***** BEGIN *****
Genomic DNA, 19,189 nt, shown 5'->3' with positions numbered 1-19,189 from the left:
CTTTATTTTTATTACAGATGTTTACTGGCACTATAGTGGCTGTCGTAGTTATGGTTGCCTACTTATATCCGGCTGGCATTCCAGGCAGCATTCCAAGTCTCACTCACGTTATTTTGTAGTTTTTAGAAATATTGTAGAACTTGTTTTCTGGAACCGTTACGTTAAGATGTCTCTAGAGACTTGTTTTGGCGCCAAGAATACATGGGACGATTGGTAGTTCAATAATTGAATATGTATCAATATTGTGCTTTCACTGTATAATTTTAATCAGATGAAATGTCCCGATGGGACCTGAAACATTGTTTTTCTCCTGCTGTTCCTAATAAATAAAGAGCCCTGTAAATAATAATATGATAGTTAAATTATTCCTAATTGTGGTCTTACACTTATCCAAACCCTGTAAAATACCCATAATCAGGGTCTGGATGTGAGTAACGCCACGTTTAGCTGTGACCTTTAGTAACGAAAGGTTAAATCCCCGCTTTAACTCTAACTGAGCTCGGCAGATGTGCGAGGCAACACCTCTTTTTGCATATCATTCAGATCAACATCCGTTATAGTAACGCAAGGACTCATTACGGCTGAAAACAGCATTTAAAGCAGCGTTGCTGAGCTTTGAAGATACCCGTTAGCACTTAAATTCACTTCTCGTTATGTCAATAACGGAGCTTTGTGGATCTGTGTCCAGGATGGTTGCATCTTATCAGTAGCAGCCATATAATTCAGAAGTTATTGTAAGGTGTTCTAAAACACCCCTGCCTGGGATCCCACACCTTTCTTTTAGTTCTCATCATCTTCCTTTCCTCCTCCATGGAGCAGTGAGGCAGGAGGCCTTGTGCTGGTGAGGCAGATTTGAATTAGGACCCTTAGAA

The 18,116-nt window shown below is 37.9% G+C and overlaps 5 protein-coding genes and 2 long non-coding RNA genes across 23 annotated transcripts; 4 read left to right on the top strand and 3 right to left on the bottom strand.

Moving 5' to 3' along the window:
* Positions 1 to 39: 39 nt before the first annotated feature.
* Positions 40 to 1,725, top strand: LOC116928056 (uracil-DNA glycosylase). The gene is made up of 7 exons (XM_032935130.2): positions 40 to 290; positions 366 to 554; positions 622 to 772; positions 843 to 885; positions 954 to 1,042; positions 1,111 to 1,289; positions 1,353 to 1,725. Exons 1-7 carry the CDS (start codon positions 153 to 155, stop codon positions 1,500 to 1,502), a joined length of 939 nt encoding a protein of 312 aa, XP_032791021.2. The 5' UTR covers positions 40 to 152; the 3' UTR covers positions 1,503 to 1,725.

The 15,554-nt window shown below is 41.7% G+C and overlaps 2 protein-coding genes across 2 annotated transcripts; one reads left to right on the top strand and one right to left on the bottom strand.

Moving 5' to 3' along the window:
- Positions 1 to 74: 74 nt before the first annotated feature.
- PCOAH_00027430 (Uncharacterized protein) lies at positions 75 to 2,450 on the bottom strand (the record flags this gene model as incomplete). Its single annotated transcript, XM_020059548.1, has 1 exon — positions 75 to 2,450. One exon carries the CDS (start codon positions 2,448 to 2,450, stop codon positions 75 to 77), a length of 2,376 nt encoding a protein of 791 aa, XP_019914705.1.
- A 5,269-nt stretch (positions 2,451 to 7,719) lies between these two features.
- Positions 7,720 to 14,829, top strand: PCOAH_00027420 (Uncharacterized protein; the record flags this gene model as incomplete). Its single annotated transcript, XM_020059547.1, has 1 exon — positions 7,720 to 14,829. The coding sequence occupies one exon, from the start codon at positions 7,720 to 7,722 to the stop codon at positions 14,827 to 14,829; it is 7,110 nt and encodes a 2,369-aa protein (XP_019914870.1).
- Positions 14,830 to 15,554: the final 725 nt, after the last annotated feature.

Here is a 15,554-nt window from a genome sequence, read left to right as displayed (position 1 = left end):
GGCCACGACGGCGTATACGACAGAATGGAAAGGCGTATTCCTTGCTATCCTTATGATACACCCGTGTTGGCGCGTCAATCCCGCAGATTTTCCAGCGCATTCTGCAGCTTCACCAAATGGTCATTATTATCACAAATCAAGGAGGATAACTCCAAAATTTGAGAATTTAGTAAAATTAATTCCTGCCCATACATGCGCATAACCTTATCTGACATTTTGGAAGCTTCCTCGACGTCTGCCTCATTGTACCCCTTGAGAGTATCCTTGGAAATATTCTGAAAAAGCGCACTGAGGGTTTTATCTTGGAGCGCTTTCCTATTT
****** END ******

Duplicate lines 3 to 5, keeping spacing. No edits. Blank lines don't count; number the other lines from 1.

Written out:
The 18,116-nt window shown below is 37.9% G+C and overlaps 5 protein-coding genes and 2 long non-coding RNA genes across 23 annotated transcripts; 4 read left to right on the top strand and 3 right to left on the bottom strand.

Moving 5' to 3' along the window:
* Positions 1 to 39: 39 nt before the first annotated feature.